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Why an NBA owner was just suspended for one year

An independent investigation found that Robert Sarver had created a toxic and at-times hostile work environment

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Real estate and banking executive Robert Sarver, left, listens as Phoenix Suns Chairman and CEO Jerry Colangelo speaks about the transition of ownership of the NBA franchise Friday, April 16, 2004, in Phoenix. The NBA suspended Sarver for one year for workplace-related issues.

Matt York, Associated Press

The NBA on Tuesday announced that an independent investigation had uncovered racist and misogynistic workplace conduct by Phoenix Suns owner Robert Sarver.

Sarver has been suspended from his professional roles with the Suns and Phoenix Mercury for one year and fined $10 million. The NBA will used that money to support “organizations that are committed to addressing race and gender-based issues in and outside the workplace,” according to The Athletic’s NBA insider Shams Charania.

As part of his punishment, Sarver will also be required to “complete a training program focused on respect and appropriate conduct in the workplace,” ESPN reported.

In a statement, the Phoenix Suns owner said he took issue with some aspects of the league’s report, but added that he takes “full responsibility” for his actions.

“I would like to apologize for my words and actions that offended our employees,” Sarver said, according to ESPN. “This moment is an opportunity for me to demonstrate a capacity to learn and grow as we continue to build a working culture where every employee feels comfortable and valued.”

Who is Robert Sarver?

Sarver is the owner of two professional sports teams in the United States: the Phoenix Suns in the NBA and the Phoenix Mercury in the WNBA.

He’s also part of the ownership group for RCD Mallorca, a soccer team in Spain, according to The Los Angeles Times.

What did Robert Sarver do?

In November 2021, ESPN released an in-depth report on the Suns organization, which alleged that Sarver had created a toxic work environment during his more than 15 years in power. It said that Sarver had used racial slurs and made sexually explicit comments.

“Some (employees) said the longtime owner fostered an environment in which employees felt they were his property, even once asking one woman whether he “owned” her to determine whether she worked for the Suns,” ESPN reported.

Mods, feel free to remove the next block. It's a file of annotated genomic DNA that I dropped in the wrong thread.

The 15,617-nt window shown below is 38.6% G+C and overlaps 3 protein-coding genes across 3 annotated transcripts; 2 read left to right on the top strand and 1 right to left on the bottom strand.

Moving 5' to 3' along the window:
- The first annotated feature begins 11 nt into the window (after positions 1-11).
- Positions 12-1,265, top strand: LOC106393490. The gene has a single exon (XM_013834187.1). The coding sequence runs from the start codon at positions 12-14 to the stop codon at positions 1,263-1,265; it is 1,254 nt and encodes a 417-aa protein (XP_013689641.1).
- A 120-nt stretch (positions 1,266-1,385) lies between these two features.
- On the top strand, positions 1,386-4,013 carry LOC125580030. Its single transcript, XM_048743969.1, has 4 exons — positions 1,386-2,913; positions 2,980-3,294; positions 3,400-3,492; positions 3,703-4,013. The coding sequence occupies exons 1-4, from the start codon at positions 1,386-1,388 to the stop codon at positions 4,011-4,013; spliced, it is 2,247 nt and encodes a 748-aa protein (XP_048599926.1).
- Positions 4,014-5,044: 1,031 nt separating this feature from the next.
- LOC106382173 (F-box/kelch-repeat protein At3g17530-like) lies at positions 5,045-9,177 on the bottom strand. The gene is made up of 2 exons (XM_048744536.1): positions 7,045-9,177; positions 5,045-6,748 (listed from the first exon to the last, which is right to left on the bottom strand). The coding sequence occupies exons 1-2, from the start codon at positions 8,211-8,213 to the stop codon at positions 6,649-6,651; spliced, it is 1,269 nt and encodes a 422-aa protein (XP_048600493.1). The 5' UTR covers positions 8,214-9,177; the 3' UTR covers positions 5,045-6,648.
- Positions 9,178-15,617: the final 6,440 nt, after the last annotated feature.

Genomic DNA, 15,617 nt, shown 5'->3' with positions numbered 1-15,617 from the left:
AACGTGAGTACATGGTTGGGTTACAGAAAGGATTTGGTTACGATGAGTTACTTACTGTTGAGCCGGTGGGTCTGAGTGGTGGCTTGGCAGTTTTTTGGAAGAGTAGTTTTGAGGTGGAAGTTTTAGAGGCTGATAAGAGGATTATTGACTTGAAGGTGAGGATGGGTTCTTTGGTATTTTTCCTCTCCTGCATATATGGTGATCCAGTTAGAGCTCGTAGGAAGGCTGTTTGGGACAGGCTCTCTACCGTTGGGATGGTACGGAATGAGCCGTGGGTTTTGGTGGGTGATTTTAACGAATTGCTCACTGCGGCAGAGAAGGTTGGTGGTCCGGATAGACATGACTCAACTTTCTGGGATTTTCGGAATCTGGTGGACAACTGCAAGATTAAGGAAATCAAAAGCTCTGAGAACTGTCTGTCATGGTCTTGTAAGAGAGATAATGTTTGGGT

In statements offered by his legal team, Sarver told ESPN that his past actions were being mischaracterized or maligned.

“This story is completely outrageous and false. It doesn’t represent — at all — the Robert Sarver I’ve worked alongside of for 15 years. He’s not a racist and he’s not a sexist,” said Jason Rowley, president and CEO of the Suns, to ESPN at the time.

The NBA responded to the shocking report by launching an independent investigation into the allegations.

Why is Robert Sarver in trouble?

On Tuesday, the league announced that the investigation was complete and that investigators had determined that Sarver had used racial slurs or made other demeaning comments on multiple occasions.

“Sarver engaged in instances of inequitable conduct toward female employees, made many sex-related comments in the workplace, made inappropriate comments about the physical appearance of female employees and other women, and on several occasions engaged in inappropriate physical conduct toward male employees,” the league’s report said.

The investigation involved interviews with 320 people, including Sarver himself, and a review of more than 80,000 documents.

In a statement, NBA commissioner Adam Silver called on the league as a whole to do more to build a welcoming, safe environment.

“I am hopeful that the NBA community will use this opportunity to reflect on what this great game means to people everywhere and the values of equality, respect and inclusion that it strives to represent. Regardless of position, power or intent, we all need to recognize the corrosive and hurtful impact of racially insensitive and demeaning language and behavior. On behalf of the entire NBA, I apologize to all of those impacted by the misconduct outlined in the investigators’ report. We must do better,” he said.